When the sheet is flipped (the “green light”), students are allowed to take out their headphones and phones in order to listen to music or use for the assignment at hand. Be clear about what they are allowed to do during this time. Students will absolutely attempt to take photos, use social media, message each other, and find anything they possibly can to aid them in avoiding the academic challenges in front of them. Be vigilant during this time, and a student that abuses this privilege can have the privilege revoked for a pre-determined amount of time.

This strategy creates clear parameters around reasonable cell phone use. It allows equal access to all students, while also letting them know that there might be a time and a place for the technology in the classroom. It allows them to practice the responsibility of utilizing this classroom tool when it is useful, and putting it away when it is not.

Create a Charging Station

One sneaky way to keep devices away from our students’ hands is to provide them a useful and timely service. Unfortunately, the battery life of even our smartest of cell phones leaves us in need throughout the day. So, create a class charging station.

Choose a corner of the classroom, plug in a couple power strips, and allow students to use them. When they enter the classroom, tell students they can either have their phone charging for the class period, or they can keep them in their bags/pockets. If they still have the tendency to pull them out, you can give them the option of putting them in the charging station. The truth is, students would rather their phones be charging within eyesight than being taken away by a teacher and stored somewhere.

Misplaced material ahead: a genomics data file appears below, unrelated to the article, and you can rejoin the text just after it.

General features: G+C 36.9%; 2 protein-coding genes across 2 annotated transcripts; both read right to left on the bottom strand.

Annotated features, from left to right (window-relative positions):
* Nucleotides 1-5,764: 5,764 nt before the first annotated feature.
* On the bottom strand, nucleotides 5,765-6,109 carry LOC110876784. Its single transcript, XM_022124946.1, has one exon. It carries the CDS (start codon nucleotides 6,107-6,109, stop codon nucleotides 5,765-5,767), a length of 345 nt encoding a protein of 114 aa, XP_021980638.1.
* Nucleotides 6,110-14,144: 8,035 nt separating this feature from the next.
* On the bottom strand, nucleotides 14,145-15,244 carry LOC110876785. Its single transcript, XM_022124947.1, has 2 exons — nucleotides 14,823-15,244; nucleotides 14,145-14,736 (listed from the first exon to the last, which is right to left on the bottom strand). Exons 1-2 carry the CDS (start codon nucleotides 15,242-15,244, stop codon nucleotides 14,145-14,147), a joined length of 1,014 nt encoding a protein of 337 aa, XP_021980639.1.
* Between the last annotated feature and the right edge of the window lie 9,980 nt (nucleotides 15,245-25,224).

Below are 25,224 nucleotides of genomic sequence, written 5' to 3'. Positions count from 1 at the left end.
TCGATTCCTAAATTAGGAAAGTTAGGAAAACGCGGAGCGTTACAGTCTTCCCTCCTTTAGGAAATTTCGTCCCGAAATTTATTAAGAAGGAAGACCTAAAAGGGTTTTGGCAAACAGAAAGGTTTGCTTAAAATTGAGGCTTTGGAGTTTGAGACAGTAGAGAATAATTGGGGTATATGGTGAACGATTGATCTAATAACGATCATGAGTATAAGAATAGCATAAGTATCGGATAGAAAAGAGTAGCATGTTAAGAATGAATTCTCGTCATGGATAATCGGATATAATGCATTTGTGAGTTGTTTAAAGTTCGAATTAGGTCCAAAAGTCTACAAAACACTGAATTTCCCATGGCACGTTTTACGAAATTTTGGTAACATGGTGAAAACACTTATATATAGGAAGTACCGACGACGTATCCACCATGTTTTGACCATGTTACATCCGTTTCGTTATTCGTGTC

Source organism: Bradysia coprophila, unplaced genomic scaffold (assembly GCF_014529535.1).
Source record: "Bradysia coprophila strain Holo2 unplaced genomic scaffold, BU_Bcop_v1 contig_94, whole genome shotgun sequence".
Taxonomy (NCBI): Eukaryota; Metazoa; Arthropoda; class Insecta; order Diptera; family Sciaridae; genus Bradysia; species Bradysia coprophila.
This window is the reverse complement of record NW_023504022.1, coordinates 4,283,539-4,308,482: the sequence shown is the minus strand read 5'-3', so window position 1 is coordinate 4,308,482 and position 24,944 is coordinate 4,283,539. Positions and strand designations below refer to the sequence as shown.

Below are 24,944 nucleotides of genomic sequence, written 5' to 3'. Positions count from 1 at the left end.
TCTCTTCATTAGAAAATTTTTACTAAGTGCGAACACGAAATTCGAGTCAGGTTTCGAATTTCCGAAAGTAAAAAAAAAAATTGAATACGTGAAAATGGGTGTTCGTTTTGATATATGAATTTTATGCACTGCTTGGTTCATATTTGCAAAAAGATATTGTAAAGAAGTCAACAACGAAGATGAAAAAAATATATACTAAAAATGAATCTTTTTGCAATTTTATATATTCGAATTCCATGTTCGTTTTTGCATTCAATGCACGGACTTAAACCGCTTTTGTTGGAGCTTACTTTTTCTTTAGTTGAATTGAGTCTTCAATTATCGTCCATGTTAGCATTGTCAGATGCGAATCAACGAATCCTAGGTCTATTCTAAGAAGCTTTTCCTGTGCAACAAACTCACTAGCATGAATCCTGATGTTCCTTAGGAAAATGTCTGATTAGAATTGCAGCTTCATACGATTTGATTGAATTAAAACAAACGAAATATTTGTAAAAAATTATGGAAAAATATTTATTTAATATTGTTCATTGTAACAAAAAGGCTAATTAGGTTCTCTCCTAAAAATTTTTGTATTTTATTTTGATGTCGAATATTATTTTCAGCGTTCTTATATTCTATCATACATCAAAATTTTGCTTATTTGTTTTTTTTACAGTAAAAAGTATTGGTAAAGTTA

And you’d be surprised at how it’ll cut down on arguments. Set the expectations and parameters. You can charge it throughout class. If I see it, I will give you the choice to either put it over by the charging station for the rest of the class period, or you can go to the office and make it a bigger thing. Given the options, and the power to choose, the student will nearly always choose the charging station.

Collect Some Data

Studies are fairly inconclusive when it comes to the benefits of listening to music in the classroom, not to mention the impact of cell phones as a classroom tool. You’ll find, too, that presenting any studies you can gather will likely be fruitless— especially among younger students. Until they have a full understanding of how these studies are conducted to mitigate outliers (not to mention a rehearsed understanding of logical fallacies), they will always see themselves as the exception: “I don’t care what some scientists say, it help me.”

Fair enough. Although we want our students to understand such scientific and rhetorical principles, it might not be the time and place in your curriculum, and is absolutely way too try to review before establishing a policy. So, collect your own data. Students may feel disconnected from a nationwide or worldwide study with all of its potential variables, but they’ll likely feel very connected to what their own work is telling them.